Selma Blair stayed silent for days after learning dozens were charged – including actresses Lori Loughlin and Felicity Huffman – in an elite college admissions scheme last week. But the “Cruel Intentions” star couldn't help but poke fun at the ordeal over the weekend, using her 7-year-old son Arthur as inspiration.
In a sarcastic Instagram post on Sunday, Blair Photoshopped her son to appear as if he was sitting at the front of a men's rowing team.
"Stoked to have just finished Arthur’s college #admissions papers," Blair quipped in the post, adding that she "stole" the idea from producer Liz Astrof.
"And also, doesn’t Arthur look like #marykateolsen . #therow. Get it? Ha. 💛. I always see it," she continued.
Blair is among the dozens of celebrities who have mocked those mentioned in the scam, which authorities said involved dozens of parents bribing insiders to get specific children into top schools. In the post, Blair is targeting Loughlin, in particular.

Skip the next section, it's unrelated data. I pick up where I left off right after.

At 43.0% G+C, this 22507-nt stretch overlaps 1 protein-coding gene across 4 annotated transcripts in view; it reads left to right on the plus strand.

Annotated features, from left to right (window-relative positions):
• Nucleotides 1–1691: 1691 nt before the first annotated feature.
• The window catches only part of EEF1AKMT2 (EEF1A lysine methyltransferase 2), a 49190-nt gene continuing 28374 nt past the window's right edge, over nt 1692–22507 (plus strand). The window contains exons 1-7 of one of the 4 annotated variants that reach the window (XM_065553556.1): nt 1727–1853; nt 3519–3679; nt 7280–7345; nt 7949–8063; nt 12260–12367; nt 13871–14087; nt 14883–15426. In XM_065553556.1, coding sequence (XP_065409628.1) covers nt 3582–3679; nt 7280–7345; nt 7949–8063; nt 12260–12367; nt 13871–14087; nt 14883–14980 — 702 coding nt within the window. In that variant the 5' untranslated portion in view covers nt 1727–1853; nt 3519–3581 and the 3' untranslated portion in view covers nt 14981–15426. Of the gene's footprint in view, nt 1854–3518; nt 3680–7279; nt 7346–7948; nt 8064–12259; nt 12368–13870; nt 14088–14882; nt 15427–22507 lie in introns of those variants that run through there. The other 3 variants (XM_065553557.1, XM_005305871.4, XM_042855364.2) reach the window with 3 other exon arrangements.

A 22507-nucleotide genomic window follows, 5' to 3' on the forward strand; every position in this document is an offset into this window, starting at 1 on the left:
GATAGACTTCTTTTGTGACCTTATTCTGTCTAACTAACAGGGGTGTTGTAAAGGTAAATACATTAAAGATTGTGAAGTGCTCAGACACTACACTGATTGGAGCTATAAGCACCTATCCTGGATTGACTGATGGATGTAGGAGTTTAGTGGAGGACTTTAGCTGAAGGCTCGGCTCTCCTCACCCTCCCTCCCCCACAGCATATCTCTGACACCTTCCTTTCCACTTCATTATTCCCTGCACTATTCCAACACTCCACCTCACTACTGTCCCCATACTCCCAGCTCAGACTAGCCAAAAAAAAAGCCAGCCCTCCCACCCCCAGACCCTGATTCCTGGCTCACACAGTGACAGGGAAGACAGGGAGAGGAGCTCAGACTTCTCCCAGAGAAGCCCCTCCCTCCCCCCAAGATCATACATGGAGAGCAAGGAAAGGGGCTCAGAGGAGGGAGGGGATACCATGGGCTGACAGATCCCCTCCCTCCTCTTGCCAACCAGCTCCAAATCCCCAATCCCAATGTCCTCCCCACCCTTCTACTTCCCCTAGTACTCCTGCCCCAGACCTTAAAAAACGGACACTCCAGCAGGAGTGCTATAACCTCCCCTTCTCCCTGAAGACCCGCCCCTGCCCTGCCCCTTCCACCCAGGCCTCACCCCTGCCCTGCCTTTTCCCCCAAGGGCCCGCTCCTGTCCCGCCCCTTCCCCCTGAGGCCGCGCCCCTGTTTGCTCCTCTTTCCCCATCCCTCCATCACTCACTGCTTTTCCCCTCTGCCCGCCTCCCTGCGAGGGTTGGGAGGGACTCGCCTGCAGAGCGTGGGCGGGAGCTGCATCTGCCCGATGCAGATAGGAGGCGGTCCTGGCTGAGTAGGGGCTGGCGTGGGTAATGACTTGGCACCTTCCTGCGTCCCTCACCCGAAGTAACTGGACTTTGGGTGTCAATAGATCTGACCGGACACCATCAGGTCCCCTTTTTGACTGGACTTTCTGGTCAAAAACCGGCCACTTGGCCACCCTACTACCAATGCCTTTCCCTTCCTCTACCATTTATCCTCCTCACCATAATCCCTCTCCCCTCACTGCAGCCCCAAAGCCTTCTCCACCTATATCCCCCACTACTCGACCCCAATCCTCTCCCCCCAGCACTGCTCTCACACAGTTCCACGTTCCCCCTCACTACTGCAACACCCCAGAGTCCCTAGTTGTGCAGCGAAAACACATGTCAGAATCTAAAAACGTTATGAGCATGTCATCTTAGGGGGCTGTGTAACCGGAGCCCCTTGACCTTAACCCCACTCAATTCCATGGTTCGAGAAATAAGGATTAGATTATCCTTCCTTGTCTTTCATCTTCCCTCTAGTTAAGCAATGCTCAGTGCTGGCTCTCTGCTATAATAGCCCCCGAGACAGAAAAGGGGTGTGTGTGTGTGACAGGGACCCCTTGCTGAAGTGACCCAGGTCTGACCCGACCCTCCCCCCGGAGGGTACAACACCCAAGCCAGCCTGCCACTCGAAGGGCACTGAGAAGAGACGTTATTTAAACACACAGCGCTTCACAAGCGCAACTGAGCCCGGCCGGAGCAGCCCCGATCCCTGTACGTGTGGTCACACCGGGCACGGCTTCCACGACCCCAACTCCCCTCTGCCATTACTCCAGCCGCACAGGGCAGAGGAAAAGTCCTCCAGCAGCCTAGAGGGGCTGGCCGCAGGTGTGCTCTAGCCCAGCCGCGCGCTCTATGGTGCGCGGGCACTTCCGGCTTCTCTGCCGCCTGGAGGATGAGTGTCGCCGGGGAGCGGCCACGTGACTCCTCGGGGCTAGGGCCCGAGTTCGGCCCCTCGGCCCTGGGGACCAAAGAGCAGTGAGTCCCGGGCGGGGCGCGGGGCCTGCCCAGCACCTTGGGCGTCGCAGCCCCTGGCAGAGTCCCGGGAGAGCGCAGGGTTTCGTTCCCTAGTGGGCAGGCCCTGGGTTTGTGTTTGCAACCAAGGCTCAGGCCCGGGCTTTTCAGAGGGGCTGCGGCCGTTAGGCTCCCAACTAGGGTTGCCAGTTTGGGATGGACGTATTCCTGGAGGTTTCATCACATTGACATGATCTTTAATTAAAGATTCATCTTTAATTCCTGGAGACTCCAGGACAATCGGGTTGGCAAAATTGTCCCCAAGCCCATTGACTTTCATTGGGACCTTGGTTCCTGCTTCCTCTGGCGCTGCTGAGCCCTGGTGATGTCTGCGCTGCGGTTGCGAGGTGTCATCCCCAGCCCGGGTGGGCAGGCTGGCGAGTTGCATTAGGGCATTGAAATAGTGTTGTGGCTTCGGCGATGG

The former "Full House" star surrendered Wednesday to face charges of conspiracy to commit mail fraud and honest services mail fraud, according to a criminal complaint. Loughlin and her fashion designer husband, Mossimo Giannulli, were both indicted in the case and were each released on $1 million bond. They were accused of forking over $500,000 to ensure their two daughters, Isabella, 20, and Olivia Jade, 19, would get accepted into the University of Southern California as crew team recruits — despite allegedly never having actually participated in the sport.
Blair's post has prompted dozens of comments, many calling the star's spin on the scandal "brilliant."
"Omg you are too funny!!!!" one Instagram user exclaimed.
"Love this! 💕😂 Good for you...life is too short not to laugh! You are an inspiration!" another agreed.
"You are a trip," a third commented.
"I do anything to laugh. It is probably inappropriate usually. But damn, I gotta busy put a belly laugh a few times a day. And I am sorry to anyone I offend in Advance right now. I might laugh. At worst things," Blair admitted.
In total, 50 people – including more than 30 parents and nine coaches – have been charged in the scheme.